Monday was fantastic, another day of working on the beach but with cooler temperatures and overcast skies. For this Portland boy, the weather felt just like home. It was also on the third day that communication and relationships started smoothing out a bit. My group had another JET from Nagasaki, two others from different prefectures in Japan, and a bi-lingual Japanese team leader - I was the only guy. We got along well quickly but communication and building relationships with other groups took time. Card games and chats during break time broke the ice; by the end of the week, we were one much larger group instead of disparate teams.
The plan began to shift on Tuesday. The weather began to worsen as a typhoon approached. Some groups only worked a partial day Monday thanks to wind or rain, while mine was held back Tuesday morning and given a break. Work shifted inside for the afternoon, as we made jewelry out of slate tiles normally used for roofs that were recovered after the tsunami. And then the decision was made to abandon the camp site and move to another facility used by Peace Boat - a former clothing factory cleaned up by Peace Boat after the tsunami whose owners let the group use it as housing. Having a roof overhead and more communal space helped bring everyone together; riding out a typhoon together didn’t hurt things, either.
Wednesday we worked for a short time indoors, helping a fishery to clean cans recovered after the tsunami; the other group continued with jewelry. That only lasted half the day before we returned to our base thanks to worsening weather. The weather only got worse throughout the evening as the storm grew stronger; we never lost power, but there was cleaning done in the evening for water leaks and preparations to clean in shifts during the night. Fortunately that was canceled, as it would’ve meant waking at midnight and 3 am to help with the efforts.
After the storm, on Thursday we set out to downtown Ishinomaki to help clean up after the typhoon. We broke up into our teams and tackled different areas of the city, cleaning up trash and other stuff that had floated loose during the typhoon. This part of town was still in a really bad way from the March 11 tsunami, and the heavier-than-expected typhoon weather was not helping anything at all. The river was still swollen badly from the tsunami and now rose even higher; streets flooded a good bit as well. We had to stop and pull back in the afternoon, as rains made some areas impassable or dangerous for volunteer clean-up.
The JET Groups - the Nagasaki seven, two girls from JETs of African Descent, and our two Japanese team leaders.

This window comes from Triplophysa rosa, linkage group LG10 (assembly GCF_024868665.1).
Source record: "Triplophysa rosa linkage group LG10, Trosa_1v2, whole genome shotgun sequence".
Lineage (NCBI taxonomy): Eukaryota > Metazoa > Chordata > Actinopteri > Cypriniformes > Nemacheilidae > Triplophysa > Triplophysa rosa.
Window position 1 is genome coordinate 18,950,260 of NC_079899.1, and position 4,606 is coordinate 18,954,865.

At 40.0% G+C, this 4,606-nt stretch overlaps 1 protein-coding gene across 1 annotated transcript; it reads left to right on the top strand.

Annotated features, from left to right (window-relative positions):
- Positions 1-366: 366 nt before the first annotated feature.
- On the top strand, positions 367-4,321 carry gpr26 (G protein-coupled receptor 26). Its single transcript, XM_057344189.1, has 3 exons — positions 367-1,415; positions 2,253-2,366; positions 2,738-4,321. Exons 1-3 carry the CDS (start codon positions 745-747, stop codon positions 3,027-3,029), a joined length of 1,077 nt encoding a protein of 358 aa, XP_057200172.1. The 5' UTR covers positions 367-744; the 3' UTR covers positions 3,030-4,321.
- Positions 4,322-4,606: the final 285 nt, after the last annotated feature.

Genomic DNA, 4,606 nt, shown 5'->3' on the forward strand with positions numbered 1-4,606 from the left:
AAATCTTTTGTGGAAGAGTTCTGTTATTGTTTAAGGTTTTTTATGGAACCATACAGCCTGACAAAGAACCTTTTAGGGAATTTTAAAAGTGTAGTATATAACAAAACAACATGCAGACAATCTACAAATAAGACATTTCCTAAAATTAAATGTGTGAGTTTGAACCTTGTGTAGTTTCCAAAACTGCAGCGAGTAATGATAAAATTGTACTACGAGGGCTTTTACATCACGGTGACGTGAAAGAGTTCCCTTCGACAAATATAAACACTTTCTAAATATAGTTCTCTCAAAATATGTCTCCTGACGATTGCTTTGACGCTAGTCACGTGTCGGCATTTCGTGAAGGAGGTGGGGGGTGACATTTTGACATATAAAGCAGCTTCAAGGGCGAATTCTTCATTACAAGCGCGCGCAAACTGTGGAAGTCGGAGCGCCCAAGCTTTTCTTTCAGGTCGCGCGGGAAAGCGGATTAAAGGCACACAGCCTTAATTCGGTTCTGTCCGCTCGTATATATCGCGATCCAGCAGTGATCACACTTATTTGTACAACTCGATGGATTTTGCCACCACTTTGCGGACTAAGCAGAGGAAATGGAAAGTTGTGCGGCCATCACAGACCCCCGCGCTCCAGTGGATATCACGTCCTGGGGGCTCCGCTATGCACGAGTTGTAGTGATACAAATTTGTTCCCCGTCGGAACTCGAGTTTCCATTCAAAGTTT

On Friday, we packed up from the clothing factory, spent one last day cleaning at the beach, and made a final return back to the university for our last night. Only half (or even one third?) of the group had worked at the beach, so it was great to introduce the others to “our” working spot. It’s a beautiful stretch of coast, kind of reminiscent of the southern Oregon coast to me; our Japanese advisers kept saying that we could help raise spirits in town by cleaning the beach for use, and it’s hard to disagree.
By that last night I was glad to be done with work, but not terribly ready to leave. It was nice to not have to do more work, but I had finally started to break down barriers with the volunteers and get to know them. Many were Japanese college students, and others were also quite young; it was great to meet many peers and make connections. For many of the Japanese students, it was probably the most time they’d spent with Americans or other westerners at all; some had studied abroad, but all were receptive to talking and suffering through my Japanese. Importantly, I’m of course now closer with the group who came from Nagasaki, which is important.
By the time we returned back to Tokyo, the goodbyes were tearful. We’d bonded as a group doing necessary work to lend a hand to people who still desperately need assistance. Ishinomaki still needs help, and Tohoku as a whole still needs help, too. I’m glad to have gone and helped out; I might have to go again next year. To my JET friends: if you’re thinking about it, go. It will be amazing and rewarding in ways you can’t imagine. To my friends back home in the U.S.: it doesn’t matter whether it’s Japan, Haiti, New Orleans or anywhere else, disaster relief and aid is important, and though we’re good at reacting, we tend to forget things quickly. Try not to forget after the initial news has slid out of the spotlight, because recovery takes time.